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Smithsonian National Museum of Natural History

Department of Vertebrate Zoology

Division of Birds

Labrador Duck
Labrador Duck
Christina Gebhard © Smithsonian Institution
bar Anne Wiley
    Anne Wiley
    Post-doctoral Fellow

  • Phone: (202) 633-0797
  • Fax: (202) 633-8084
  • E-mail: wileya[at]

  • Mailing Address:
    Smithsonian Institution
    Division of Birds
    PO Box 37012, MRC 116
    Washington, DC 20013-7012

  • Shipping Address:
    Smithsonian Institution
    Division of Birds
    1000 Constitution Ave, NW
    Washington, DC 20004


B.S., University of Michigan (2006)
Ph.D., Michigan State University (2011)

Research Interests

I use stable isotopes and other molecular tools to study the ecology of modern and ancient animal populations. My current research focuses on oceanic seabirds, which regularly traverse thousands of kilometers as they forage on a diversity of marine fish and invertebrates. Such seabirds can provide a unique perspective on oceanic food webs over the vast spatial scales at which they forage. They also provide a means of investigating interesting topics such as the relationship between genetic and foraging diversity in species that have few physical barriers to dispersal. Much of my work has involved developing a comprehensive, isotopic picture of the endangered, but poorly studied Hawaiian petrel (Pterodroma sandwichensis). This species is abundant in the Hawaiian sub-fossil record, and, through analysis of biomolecules preserved in modern and ancient remains, offers the ability to study multiple breeding populations over the course of millennia. My research on the Hawaiian petrel is addressing topics such as individual specialization, population-level foraging segregation, and human-induced changes to marine food webs. I am also interested in the topics of ecologically-mediated population divergence, salt loading in marine vertebrates, molt and feather growth, and radiocarbon dating.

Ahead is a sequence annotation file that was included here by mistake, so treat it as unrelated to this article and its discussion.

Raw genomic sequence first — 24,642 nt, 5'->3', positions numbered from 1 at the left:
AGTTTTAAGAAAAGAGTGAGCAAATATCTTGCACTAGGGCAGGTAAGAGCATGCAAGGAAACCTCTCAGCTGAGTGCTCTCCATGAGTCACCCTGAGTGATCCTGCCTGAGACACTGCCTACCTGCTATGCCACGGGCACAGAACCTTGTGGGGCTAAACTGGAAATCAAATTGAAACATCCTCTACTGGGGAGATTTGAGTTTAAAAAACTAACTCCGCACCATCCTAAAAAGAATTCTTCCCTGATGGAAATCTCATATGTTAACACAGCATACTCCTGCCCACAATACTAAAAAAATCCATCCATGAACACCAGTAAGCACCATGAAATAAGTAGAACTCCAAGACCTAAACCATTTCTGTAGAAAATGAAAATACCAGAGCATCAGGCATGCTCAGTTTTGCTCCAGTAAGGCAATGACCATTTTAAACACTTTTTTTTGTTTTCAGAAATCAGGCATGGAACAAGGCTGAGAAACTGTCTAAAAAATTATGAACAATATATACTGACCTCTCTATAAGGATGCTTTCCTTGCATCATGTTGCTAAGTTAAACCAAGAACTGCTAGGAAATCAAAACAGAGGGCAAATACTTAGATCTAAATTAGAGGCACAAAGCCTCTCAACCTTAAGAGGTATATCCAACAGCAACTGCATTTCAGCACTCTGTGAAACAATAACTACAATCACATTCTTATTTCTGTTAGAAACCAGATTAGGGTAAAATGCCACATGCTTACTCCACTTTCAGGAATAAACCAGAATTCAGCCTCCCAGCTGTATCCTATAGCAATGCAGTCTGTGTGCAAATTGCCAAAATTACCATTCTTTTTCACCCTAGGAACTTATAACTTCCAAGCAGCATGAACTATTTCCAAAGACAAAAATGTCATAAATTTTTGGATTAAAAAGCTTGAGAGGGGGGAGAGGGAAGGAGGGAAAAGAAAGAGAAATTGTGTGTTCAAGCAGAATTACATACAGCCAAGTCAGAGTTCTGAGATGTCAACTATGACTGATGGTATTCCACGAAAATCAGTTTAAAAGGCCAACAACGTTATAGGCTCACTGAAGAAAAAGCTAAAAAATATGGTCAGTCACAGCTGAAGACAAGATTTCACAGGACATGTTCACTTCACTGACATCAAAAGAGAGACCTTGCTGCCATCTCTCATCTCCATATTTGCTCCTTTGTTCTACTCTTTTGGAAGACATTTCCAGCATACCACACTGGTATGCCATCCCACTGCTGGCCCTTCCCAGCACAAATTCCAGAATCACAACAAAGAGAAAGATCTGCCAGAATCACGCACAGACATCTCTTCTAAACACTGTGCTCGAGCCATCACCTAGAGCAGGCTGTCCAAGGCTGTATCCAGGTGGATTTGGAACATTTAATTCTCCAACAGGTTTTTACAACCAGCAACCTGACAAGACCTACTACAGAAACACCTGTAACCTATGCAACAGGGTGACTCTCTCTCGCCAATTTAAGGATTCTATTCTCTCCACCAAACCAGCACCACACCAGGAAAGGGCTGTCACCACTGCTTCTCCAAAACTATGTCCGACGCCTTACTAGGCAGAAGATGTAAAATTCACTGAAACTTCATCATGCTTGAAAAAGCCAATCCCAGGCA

Selected Publications

A. Wiley, P. Ostrom, C. Stricker, H. James, and H. Gandhi (2010). Isotopic characterization of flight feathers in two pelagic seabirds: Sampling strategies for ecological studies. The Condor 112(2):337-346. doi: 10.1525/cond.2010.090186

A. Wiley, A. Welch, P. Ostrom, H. James, C. Stricker, R. Fleischer, H.Gandhi, J. Adams, D. Ainley, F. Duvall, N. Holmes, D. Hu, S. Judge, J. Penniman, and K. Swindle (2012). Foraging segregation and genetic divergence between geographically proximate colonies of a highly mobile seabird. Oecologia 168 (1): 119-130. doi:10.1007/s00442-011-2085-y

A. Welch, R. Fleischer, H. James, A. Wiley, P. Ostrom, J. Adams, F. Duvall, N. Holmes, D. Hu, J. Penniman, and K. Swindle (2012). Population divergence and gene flow in an endangered and highly mobile seabird. Heredity 109: 19-28. doi: 10.1038/hdy.2012.7

A. Welch, A. Wiley, H. James, P. Ostrom, T. Stafford, Jr., J. Southon, and R. Fleischer (2012). Ancient DNA reveals genetic stability despite demographic decline: three thousand years of population genetic history in the endemic Hawaiian petrel (Pterodroma sandwichensis). Journal of Molecular Biology and Evolution 29 (12): 3729-3740. doi:10.1093/molbev/mss185

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